Two kids worth watching, Buscetto and Ostrowski grabbed the state's attention this week

It is doubtful that two consecutive nights of progress will change the perception of the Eastern Connecticut Conference, once called a “mid-major” in state high school basketball by a CIAC official. Remember: We’re still tucked away east of the river, which to the folks in more populated posts qualifies as two casinos and Rhode Island.

It’s noteworthy, though, how eyes were opened Thursday and Friday nights, after two of our kids authored some history. Two nights, two school scoring records set … and suddenly, those bumpkins down there can really shoot the pumpkin.

Thursday: Mikey Buscetto of Waterford High rains 48 points on Ledyard. But he does so at Xavier High in Middletown during a holiday tournament before gushing coaches and media members from other parts of the state.

Friday: Dev Ostrowski of East Lyme drops 45 on Bristol Central — East Lyme coach Jeff Bernardi originally thought it was 43 until he watched the video — and suddenly, Jim Calhoun, who will be coaching Division III St. Joseph next year, wants to talk to Dev and the family. Calhoun was in attendance Friday night in Bristol and came away, spies say, “impressed.”

No piggery here, either. Buscetto needed but 24 shots to get 48. Ostrowski needed 22. That’s called efficiency.

Still, you wonder. If Buscetto and Ostrowski set the same school records in their own gyms here in our corner of the world, would people of influence across the state have cared? Even noticed? But because they did so in Middletown and Bristol, perceptions of themselves, their teams, their games, their potential and their league have changed.

Buscetto and Ostrowski, who made the state’s preseason top 25 players to watch, just emerged into legitimate state player of the year candidates. Their teams will rise in the GameTime CT top 15 poll to be released in a day or two.

So maybe this is another cautionary tale for ECC coaches in all sports: Our geography won’t change. It’s an albatross. Hence, it’s not necessarily what your program accomplishes … but where. And against whom. If you want to change the perception of the conference, you’ve got to play beyond its borders. The residual effect helps everyone. Go play good teams in more, shall we say, populated places. And while you run the risk of imperiling your win-loss record, look what happens when the universe conspires with you.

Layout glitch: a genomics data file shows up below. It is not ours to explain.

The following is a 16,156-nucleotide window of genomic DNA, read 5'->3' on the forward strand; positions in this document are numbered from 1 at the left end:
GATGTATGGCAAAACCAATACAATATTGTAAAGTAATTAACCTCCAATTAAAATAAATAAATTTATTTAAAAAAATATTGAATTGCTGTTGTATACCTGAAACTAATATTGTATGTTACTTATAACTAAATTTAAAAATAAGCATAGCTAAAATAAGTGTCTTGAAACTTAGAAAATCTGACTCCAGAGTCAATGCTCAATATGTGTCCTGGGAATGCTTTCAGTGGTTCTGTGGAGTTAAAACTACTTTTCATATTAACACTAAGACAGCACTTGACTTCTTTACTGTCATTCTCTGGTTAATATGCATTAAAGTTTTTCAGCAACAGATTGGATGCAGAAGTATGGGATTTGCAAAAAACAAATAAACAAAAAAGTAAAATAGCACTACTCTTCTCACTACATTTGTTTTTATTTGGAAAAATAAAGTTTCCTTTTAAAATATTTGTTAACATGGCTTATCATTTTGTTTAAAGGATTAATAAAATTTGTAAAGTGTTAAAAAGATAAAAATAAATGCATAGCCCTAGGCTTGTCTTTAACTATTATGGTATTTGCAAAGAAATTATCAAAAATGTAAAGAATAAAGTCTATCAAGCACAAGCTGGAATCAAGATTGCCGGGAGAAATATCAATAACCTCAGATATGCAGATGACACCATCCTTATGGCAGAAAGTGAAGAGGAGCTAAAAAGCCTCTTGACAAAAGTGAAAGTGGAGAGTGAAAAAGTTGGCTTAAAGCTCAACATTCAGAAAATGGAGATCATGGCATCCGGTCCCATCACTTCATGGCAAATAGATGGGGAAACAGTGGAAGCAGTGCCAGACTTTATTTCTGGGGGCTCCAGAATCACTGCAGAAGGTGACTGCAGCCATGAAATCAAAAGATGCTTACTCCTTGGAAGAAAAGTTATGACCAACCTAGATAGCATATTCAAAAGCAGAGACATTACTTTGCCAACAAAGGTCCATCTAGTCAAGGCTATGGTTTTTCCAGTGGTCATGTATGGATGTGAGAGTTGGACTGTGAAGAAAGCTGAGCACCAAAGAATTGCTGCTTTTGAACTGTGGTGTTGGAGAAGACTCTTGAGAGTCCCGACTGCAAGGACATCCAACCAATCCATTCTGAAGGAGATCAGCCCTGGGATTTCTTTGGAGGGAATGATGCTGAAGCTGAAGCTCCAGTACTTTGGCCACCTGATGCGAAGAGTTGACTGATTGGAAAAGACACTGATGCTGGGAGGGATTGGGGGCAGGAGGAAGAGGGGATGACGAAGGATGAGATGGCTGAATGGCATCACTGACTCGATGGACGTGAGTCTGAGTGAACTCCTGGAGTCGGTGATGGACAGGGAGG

Followers of sports in our corner of the world knew Buscetto was a whiz kid with the ball in his hands. Now the rest of the state does, too. The same followers knew Ostrowski has Division I potential. Now everyone else does, too. Because their coaches didn’t settle for scheduling tech schools and winning by 50.

Then there’s this: ECC schools haven’t been this successful playing nonconference games in years. East Lyme has beaten defending M champ Brookfield and Class LL Bristol Central. St. Bernard just beat Berlin. Ledyard has beaten Class LL Xavier. Waterford has drilled Class LL McMahon and Class LL Glastonbury. New London throttled Hartford Public on Saturday at Conway Gym. Norwich Free Academy, too, has a very competitive nonleague schedule and will have its opportunities to help the ECC’s mythical RPI.

Meantime, we get to enjoy a fun season with two kids who have already illustrated they can get 40 against brand names. Buscetto and Ostrowski are as good as anybody else in Connecticut. It’s not like this every year. But it is this year. It is a privilege for all of us who appreciate local sports to have them among us.

It should be noted that they both attended the New London game for a while Saturday, talked for a while and watched the game together. surrounded by some of their teammates. All good stuff.

It wasn’t long ago that the perception of the ECC across Connecticut was New London … and then everybody else. No more. This is a legitimate league in 2017-18. Led by two kids worth watching.

This is the opinion of Day sports columnist Mike DiMauro.

 

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